On Location

Written by Mari Farthing in the January 2014 Issue

Movie PosterIt’s called the magic of Hollywood—that special ability to recreate anything on a sound stage. Places and times created from nothing on a movie lot, transporting the audience to that moment created in the imagination of the cast and crew. But filmmaker William Tyler didn’t want any part of it. He knew that for his film, The Long Drive Home, only one location would do. As the writer, director and co-producer of the film set in Oklahoma, the production was also filmed completely in the state, using a local cast and crew.

“Using an all-Oklahoma cast and crew was most certainly important to me because it shows that the talent is here,” says Tyler. “It shows that Oklahoma can make movies, and good ones.”

Oklahoma Filmmaking

“Filming in Oklahoma was easy,” says Tyler, which made it even more enjoyable to create his film in his home state. From securing locations to having highway patrol shut down a road, the genuine friendliness of the community created a very positive atmosphere.

The local filmmaking community is booming. Tyler estimates that there are likely half a dozen films being shot at any given time. “Those could be shorts, features or even music videos,” he explains. “I’m not talking big-budget Hollywood films, I’m talking local indies by filmmakers who have a passion to bring their visions to the screen and tell a story you normally wouldn’t see in ‘Hollywood’ films.”

Keeping it Local

Cast & CrewFilming on The Long Drive Home was done all around the state—indoor and outdoor locations around the metro, Tyler’s childhood town of Lindsay and the roadways in between. Oklahoma provided the scenery and setting, often standing in for events occurring in Arkansas, Tennessee and Mississippi. While filming locally was an easy choice, it wasn’t without challenges. “Aunt Fran’s house in Mississippi was actually an old house in Sulphur.” The crew spent four weeks on location, often filming in 113-degree heat. They even filmed in a house without lights or air-conditioning—something Tyler can laugh about now.

The car scenes were another source of amusement. Because of the film’s limited budget, road scenes could not be filmed using a green screen and filled in during post-production, which provided a logistical challenge. “There were three actors, a sound guy and me in a car—all at the same time. We started off having the car pulled on a truck, but we couldn’t get the shots.” Several times, Tyler found himself sitting on the floorboard on the passenger side of the car, holding the camera and filming while the actors drove.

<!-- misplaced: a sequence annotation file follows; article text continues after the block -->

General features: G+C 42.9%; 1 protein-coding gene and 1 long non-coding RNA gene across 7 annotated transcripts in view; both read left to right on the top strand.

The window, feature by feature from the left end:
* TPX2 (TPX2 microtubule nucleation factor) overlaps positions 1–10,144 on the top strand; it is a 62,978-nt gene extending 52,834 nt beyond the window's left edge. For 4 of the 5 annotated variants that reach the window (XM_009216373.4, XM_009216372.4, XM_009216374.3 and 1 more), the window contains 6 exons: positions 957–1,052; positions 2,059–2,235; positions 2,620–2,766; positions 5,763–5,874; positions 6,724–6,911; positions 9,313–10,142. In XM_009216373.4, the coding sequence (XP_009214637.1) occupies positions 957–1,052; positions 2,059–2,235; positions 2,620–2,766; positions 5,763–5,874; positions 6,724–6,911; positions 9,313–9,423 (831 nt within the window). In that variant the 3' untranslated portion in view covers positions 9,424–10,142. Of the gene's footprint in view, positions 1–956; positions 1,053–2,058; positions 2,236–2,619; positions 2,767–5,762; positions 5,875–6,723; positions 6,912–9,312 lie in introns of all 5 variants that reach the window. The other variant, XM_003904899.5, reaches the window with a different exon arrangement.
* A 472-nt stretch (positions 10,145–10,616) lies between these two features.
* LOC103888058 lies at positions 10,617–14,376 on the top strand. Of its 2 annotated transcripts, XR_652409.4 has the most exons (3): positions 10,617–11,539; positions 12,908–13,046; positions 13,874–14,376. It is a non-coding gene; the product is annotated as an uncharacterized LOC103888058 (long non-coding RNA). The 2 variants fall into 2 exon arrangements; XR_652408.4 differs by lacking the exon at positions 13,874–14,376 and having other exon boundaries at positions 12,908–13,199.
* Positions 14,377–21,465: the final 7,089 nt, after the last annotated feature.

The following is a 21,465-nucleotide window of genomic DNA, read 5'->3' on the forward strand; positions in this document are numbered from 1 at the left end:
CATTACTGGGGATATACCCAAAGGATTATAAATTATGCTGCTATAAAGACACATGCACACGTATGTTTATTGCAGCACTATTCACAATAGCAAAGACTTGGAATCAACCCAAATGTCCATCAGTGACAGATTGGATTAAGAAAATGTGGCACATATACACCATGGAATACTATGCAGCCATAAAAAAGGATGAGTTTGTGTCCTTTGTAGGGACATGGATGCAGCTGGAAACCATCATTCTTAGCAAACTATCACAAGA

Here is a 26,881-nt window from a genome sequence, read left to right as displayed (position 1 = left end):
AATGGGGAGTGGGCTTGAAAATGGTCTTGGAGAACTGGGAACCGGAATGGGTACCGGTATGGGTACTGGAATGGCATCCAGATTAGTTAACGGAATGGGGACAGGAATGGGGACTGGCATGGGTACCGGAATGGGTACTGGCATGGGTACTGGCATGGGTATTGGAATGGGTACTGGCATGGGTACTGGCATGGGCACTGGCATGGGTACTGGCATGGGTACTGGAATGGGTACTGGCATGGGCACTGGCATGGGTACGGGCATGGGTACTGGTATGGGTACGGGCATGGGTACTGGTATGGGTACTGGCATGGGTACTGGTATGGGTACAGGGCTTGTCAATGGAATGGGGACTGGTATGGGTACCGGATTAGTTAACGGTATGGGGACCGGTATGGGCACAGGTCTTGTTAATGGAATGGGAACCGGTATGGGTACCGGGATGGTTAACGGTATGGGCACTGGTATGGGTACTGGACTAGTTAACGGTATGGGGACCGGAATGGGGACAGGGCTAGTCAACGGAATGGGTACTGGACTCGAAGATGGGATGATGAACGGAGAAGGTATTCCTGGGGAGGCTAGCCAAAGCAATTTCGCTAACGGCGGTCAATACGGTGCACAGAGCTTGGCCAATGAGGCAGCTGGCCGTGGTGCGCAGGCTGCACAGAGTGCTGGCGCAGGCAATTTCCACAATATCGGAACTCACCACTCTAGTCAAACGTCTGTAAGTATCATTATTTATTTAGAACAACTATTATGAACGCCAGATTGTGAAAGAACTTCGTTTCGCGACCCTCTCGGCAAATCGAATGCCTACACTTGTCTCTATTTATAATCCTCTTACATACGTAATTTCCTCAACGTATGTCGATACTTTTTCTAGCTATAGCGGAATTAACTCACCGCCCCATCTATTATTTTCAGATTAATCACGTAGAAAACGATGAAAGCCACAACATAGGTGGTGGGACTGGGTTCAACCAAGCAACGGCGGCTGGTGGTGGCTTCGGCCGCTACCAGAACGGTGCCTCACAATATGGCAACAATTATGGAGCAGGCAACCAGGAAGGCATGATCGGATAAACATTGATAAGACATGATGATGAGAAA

During one scene filmed at a gas station just outside Paul’s Valley, word got out and brought their production to a halt. The film crew arrived and set up to get shots for an important conflict scene between several characters. “Every now and then, customers would stop to get gas or buy a drink,” says Tyler. “Then I guess the word spread that there was a film crew and it just got swamped.” There were so many people who came to see what was going on that the crew had to wait for the location to clear out before they could continue filming again.

Ready for Action

Filming in a carAs a teen, Tyler made movies with his friends in Lindsay, but never dreamed that he would be able to continue as an adult. “People didn’t make movies in Oklahoma—boy, things have changed!” He became interested in making films at just eight years old, after seeing Titanic in a theater for the first time. As the first epic film he had seen, it left a strong impression on him. “It blew my mind,” he recalls. “I saw it with a large audience, and to hear how they reacted at certain scenes during the film lit a fire in me from that day to now. I want to move people who watch my films; I want to make them think.”

Tyler isn’t a filmmaker who likes to do things by someone else’s guidelines. “I’m a film school dropout,” he says, “I hated being told, ‘This is how you make films and tell stories’ because it’s how they do it in Hollywood.” It makes sense that this Oklahoman wants to be a pioneer in filmmaking, striking his own claim on a well-established industry. “I don’t think there’s a right or wrong way to tell a story in film,” continues Tyler. “Seeing a film done in a completely different way than the norm grabs my attention because it’s fresh.”


The Long Drive Home tells the story of a modern Southern family struggling to maintain connections while not letting go of their opinions and secrets. When Susan calls her children to Aunt Fran’s house for the funeral of their grandmother, bringing their dementia-afflicted uncle along for the ride is just the beginning. This simple road trip turns into a life-changing journey for their entire family.

The film premiered at the 10th Annual Bahamas International Film Festival

youtube.com > The long drive home, trailer 1

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